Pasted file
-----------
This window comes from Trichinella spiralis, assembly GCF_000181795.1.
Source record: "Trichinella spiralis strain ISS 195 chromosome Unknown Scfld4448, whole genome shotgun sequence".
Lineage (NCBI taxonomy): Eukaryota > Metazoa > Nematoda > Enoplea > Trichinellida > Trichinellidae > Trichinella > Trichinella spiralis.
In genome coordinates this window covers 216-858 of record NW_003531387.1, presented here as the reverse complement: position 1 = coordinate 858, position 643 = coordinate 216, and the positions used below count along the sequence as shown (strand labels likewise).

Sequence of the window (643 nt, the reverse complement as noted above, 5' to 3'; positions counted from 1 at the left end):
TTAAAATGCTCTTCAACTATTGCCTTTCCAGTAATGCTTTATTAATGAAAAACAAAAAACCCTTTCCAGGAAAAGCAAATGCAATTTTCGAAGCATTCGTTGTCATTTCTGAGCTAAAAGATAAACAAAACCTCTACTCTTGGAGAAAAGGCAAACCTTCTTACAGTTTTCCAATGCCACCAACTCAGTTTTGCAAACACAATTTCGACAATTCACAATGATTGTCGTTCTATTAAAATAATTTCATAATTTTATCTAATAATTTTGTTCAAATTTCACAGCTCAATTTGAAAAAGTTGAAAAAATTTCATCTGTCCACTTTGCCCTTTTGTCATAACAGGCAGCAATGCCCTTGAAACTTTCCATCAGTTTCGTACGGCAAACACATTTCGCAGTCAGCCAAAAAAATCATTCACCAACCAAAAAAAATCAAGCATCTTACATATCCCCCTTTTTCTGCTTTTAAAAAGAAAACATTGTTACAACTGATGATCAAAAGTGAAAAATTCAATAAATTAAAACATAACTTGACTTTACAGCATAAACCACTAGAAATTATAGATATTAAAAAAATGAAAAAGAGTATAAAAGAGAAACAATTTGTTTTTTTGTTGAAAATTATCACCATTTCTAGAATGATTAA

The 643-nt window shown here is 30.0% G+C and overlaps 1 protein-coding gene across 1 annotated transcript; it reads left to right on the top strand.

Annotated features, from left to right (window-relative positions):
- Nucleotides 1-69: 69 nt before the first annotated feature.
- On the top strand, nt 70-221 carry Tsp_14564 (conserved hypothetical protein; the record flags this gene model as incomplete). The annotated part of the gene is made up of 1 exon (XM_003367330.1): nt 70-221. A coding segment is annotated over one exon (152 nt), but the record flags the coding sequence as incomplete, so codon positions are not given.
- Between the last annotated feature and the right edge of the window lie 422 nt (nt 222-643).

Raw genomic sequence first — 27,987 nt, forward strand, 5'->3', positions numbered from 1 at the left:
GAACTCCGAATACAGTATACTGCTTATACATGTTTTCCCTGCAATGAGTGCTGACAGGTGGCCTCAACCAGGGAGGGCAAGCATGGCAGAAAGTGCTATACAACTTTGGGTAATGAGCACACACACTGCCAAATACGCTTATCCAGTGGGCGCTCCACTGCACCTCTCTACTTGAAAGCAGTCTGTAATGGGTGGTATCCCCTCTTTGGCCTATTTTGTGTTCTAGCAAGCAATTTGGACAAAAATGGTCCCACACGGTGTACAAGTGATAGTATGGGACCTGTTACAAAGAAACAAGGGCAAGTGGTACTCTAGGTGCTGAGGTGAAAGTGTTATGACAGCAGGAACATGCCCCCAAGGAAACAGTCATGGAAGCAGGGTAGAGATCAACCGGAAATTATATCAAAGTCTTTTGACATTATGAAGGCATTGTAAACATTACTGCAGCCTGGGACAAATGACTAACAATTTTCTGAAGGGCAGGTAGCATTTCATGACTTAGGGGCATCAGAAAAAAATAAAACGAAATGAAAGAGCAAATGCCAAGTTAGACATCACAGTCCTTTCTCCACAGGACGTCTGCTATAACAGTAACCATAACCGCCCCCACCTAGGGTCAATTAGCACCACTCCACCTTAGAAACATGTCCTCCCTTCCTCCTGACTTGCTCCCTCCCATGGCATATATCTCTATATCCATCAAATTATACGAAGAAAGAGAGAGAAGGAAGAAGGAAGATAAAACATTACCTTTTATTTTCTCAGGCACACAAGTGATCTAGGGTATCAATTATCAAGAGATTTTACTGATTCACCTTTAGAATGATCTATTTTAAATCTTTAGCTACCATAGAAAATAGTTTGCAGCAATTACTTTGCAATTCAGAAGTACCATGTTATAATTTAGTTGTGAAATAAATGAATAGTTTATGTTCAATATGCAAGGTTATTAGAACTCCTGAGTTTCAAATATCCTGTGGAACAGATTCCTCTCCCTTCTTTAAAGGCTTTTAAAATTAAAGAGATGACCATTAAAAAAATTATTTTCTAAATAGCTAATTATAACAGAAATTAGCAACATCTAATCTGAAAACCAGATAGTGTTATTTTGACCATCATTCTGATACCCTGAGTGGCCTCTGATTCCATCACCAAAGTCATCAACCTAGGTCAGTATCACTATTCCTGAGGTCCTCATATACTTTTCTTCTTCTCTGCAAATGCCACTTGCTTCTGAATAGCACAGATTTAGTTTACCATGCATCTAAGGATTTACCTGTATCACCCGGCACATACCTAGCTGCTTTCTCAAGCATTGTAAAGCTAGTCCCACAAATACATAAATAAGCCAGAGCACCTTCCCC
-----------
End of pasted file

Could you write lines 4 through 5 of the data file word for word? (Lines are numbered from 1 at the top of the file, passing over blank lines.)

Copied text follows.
In genome coordinates this window covers 216-858 of record NW_003531387.1, presented here as the reverse complement: position 1 = coordinate 858, position 643 = coordinate 216, and the positions used below count along the sequence as shown (strand labels likewise).

Sequence of the window (643 nt, the reverse complement as noted above, 5' to 3'; positions counted from 1 at the left end):